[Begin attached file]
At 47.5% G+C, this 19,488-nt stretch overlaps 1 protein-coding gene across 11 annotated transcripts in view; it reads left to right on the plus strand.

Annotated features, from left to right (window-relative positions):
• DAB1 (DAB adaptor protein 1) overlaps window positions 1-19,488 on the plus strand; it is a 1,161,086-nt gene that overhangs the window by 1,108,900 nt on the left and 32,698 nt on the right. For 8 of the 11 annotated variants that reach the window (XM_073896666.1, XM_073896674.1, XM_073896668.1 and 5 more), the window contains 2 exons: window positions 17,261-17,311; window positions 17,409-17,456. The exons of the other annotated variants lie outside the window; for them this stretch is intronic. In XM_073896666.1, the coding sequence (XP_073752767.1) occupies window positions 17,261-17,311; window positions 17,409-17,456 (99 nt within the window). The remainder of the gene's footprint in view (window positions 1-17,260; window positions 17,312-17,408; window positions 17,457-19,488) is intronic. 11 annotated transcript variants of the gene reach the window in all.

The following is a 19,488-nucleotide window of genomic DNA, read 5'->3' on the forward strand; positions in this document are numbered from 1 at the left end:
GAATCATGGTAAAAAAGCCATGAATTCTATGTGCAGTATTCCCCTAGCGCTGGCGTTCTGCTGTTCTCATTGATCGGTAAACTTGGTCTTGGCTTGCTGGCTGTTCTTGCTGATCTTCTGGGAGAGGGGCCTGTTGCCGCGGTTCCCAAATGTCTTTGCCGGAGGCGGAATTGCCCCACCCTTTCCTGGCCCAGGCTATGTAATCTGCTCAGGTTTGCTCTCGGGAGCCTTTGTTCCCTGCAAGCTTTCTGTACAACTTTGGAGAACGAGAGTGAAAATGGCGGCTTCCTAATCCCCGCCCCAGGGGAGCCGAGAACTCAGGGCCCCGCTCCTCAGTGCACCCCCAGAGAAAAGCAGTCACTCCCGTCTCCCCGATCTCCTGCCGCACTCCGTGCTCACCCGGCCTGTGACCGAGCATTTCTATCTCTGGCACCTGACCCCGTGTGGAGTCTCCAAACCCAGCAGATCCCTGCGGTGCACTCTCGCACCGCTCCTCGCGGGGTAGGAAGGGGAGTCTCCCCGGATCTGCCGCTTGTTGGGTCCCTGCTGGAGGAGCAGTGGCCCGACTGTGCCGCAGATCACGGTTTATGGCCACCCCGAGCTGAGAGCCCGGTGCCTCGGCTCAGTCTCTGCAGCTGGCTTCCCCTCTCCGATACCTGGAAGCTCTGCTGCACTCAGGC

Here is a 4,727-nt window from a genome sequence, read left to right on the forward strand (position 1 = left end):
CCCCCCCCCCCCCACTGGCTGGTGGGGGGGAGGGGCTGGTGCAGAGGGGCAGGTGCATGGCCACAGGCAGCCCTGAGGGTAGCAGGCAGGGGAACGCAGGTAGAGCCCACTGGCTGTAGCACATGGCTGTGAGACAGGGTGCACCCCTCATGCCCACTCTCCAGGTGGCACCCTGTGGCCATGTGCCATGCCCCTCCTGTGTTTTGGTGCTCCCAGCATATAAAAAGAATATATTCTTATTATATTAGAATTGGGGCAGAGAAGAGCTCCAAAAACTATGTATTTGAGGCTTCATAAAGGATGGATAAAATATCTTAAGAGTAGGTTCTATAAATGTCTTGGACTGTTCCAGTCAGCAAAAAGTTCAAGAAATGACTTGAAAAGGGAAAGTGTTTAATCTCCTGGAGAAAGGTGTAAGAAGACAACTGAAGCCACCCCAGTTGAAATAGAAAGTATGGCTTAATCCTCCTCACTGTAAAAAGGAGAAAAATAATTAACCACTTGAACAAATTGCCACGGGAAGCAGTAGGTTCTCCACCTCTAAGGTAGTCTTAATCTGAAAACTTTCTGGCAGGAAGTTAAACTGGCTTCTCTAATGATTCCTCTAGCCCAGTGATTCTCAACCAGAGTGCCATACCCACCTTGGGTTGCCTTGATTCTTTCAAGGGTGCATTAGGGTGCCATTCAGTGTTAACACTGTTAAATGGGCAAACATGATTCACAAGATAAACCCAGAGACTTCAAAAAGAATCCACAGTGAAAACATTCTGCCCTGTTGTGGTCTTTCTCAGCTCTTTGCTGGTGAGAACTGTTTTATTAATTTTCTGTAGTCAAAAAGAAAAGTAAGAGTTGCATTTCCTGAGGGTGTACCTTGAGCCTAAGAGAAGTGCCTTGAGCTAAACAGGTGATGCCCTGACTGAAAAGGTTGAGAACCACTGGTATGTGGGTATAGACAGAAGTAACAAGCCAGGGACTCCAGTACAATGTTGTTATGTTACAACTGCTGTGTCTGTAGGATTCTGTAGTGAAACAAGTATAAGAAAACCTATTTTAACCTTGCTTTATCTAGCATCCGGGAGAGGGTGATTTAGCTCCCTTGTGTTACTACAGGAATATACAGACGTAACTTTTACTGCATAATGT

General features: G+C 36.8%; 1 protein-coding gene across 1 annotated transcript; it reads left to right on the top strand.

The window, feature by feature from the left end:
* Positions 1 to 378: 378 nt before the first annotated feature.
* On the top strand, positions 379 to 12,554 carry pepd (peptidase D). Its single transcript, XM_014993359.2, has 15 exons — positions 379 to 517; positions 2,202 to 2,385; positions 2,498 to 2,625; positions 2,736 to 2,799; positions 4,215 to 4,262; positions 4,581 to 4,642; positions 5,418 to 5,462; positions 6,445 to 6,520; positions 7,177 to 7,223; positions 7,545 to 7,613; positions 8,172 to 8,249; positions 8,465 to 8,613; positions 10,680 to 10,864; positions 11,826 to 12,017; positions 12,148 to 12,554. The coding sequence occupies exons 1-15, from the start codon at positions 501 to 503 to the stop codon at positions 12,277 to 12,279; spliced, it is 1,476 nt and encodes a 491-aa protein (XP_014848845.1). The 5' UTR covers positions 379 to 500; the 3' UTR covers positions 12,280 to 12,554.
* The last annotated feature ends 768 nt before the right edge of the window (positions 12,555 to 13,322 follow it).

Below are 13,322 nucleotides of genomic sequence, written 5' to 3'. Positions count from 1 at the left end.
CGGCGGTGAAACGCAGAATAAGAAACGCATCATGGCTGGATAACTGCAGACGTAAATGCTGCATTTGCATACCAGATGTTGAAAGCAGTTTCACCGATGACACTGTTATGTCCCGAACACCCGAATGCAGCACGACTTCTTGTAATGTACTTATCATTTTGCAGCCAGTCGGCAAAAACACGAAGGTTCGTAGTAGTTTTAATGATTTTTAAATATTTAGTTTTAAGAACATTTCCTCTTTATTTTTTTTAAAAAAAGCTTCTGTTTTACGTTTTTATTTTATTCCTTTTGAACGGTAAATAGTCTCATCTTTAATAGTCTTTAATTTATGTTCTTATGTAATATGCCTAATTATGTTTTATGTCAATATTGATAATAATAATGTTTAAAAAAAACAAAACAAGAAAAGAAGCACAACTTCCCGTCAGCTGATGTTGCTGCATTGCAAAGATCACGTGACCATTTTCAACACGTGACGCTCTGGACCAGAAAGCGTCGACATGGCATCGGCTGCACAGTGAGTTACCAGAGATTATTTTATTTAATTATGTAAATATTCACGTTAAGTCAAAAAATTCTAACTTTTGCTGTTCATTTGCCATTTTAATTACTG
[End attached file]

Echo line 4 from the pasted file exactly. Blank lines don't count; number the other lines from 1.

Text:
The following is a 19,488-nucleotide window of genomic DNA, read 5'->3' on the forward strand; positions in this document are numbered from 1 at the left end: